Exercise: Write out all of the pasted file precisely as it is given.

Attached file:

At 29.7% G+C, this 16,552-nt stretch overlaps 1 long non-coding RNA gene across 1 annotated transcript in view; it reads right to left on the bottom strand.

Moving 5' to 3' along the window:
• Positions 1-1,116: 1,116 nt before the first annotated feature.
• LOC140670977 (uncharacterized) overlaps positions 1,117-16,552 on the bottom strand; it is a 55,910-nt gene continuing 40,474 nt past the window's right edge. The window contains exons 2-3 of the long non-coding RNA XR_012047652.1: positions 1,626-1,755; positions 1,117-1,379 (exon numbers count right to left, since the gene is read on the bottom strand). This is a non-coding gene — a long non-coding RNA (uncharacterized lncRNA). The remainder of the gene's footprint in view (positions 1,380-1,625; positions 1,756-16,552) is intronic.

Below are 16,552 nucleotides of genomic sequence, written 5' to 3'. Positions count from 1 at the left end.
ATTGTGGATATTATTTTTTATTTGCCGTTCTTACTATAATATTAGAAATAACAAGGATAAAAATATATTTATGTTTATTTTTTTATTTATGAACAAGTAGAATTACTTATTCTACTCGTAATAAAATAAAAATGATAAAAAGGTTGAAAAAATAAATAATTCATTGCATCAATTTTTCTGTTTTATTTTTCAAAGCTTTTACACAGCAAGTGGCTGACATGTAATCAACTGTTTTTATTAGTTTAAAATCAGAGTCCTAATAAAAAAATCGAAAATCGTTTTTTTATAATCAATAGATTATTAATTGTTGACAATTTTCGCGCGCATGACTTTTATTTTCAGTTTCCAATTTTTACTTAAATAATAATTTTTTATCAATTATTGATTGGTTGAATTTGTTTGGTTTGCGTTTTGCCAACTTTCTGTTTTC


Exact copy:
At 29.7% G+C, this 16,552-nt stretch overlaps 1 long non-coding RNA gene across 1 annotated transcript in view; it reads right to left on the bottom strand.

Moving 5' to 3' along the window:
• Positions 1-1,116: 1,116 nt before the first annotated feature.
• LOC140670977 (uncharacterized) overlaps positions 1,117-16,552 on the bottom strand; it is a 55,910-nt gene continuing 40,474 nt past the window's right edge. The window contains exons 2-3 of the long non-coding RNA XR_012047652.1: positions 1,626-1,755; positions 1,117-1,379 (exon numbers count right to left, since the gene is read on the bottom strand). This is a non-coding gene — a long non-coding RNA (uncharacterized lncRNA). The remainder of the gene's footprint in view (positions 1,380-1,625; positions 1,756-16,552) is intronic.

Below are 16,552 nucleotides of genomic sequence, written 5' to 3'. Positions count from 1 at the left end.
ATTGTGGATATTATTTTTTATTTGCCGTTCTTACTATAATATTAGAAATAACAAGGATAAAAATATATTTATGTTTATTTTTTTATTTATGAACAAGTAGAATTACTTATTCTACTCGTAATAAAATAAAAATGATAAAAAGGTTGAAAAAATAAATAATTCATTGCATCAATTTTTCTGTTTTATTTTTCAAAGCTTTTACACAGCAAGTGGCTGACATGTAATCAACTGTTTTTATTAGTTTAAAATCAGAGTCCTAATAAAAAAATCGAAAATCGTTTTTTTATAATCAATAGATTATTAATTGTTGACAATTTTCGCGCGCATGACTTTTATTTTCAGTTTCCAATTTTTACTTAAATAATAATTTTTTATCAATTATTGATTGGTTGAATTTGTTTGGTTTGCGTTTTGCCAACTTTCTGTTTTC